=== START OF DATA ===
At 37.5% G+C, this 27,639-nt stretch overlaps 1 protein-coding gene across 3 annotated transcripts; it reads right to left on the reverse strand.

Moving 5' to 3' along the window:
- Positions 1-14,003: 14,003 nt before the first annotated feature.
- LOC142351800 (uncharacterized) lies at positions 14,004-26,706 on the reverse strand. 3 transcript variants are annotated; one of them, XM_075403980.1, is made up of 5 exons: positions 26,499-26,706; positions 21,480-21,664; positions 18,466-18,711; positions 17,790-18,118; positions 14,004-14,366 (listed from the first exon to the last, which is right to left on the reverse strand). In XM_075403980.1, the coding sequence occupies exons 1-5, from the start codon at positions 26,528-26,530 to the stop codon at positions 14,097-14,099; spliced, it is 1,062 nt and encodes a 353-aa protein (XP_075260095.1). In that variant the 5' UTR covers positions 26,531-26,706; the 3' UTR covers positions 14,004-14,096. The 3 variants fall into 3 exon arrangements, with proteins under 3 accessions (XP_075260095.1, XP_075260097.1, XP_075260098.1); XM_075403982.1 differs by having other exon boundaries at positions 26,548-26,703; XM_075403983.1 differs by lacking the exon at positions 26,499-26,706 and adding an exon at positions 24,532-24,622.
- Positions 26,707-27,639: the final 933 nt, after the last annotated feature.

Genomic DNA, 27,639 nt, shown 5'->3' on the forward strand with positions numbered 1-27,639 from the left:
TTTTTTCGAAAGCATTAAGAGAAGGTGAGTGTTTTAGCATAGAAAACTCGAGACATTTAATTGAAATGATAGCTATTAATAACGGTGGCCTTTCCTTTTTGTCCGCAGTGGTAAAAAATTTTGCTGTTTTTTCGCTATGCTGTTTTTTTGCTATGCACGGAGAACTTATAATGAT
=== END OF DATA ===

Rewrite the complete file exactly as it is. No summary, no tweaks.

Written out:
At 37.5% G+C, this 27,639-nt stretch overlaps 1 protein-coding gene across 3 annotated transcripts; it reads right to left on the reverse strand.

Moving 5' to 3' along the window:
- Positions 1-14,003: 14,003 nt before the first annotated feature.
- LOC142351800 (uncharacterized) lies at positions 14,004-26,706 on the reverse strand. 3 transcript variants are annotated; one of them, XM_075403980.1, is made up of 5 exons: positions 26,499-26,706; positions 21,480-21,664; positions 18,466-18,711; positions 17,790-18,118; positions 14,004-14,366 (listed from the first exon to the last, which is right to left on the reverse strand). In XM_075403980.1, the coding sequence occupies exons 1-5, from the start codon at positions 26,528-26,530 to the stop codon at positions 14,097-14,099; spliced, it is 1,062 nt and encodes a 353-aa protein (XP_075260095.1). In that variant the 5' UTR covers positions 26,531-26,706; the 3' UTR covers positions 14,004-14,096. The 3 variants fall into 3 exon arrangements, with proteins under 3 accessions (XP_075260095.1, XP_075260097.1, XP_075260098.1); XM_075403982.1 differs by having other exon boundaries at positions 26,548-26,703; XM_075403983.1 differs by lacking the exon at positions 26,499-26,706 and adding an exon at positions 24,532-24,622.
- Positions 26,707-27,639: the final 933 nt, after the last annotated feature.

Genomic DNA, 27,639 nt, shown 5'->3' on the forward strand with positions numbered 1-27,639 from the left:
TTTTTTCGAAAGCATTAAGAGAAGGTGAGTGTTTTAGCATAGAAAACTCGAGACATTTAATTGAAATGATAGCTATTAATAACGGTGGCCTTTCCTTTTTGTCCGCAGTGGTAAAAAATTTTGCTGTTTTTTCGCTATGCTGTTTTTTTGCTATGCACGGAGAACTTATAATGAT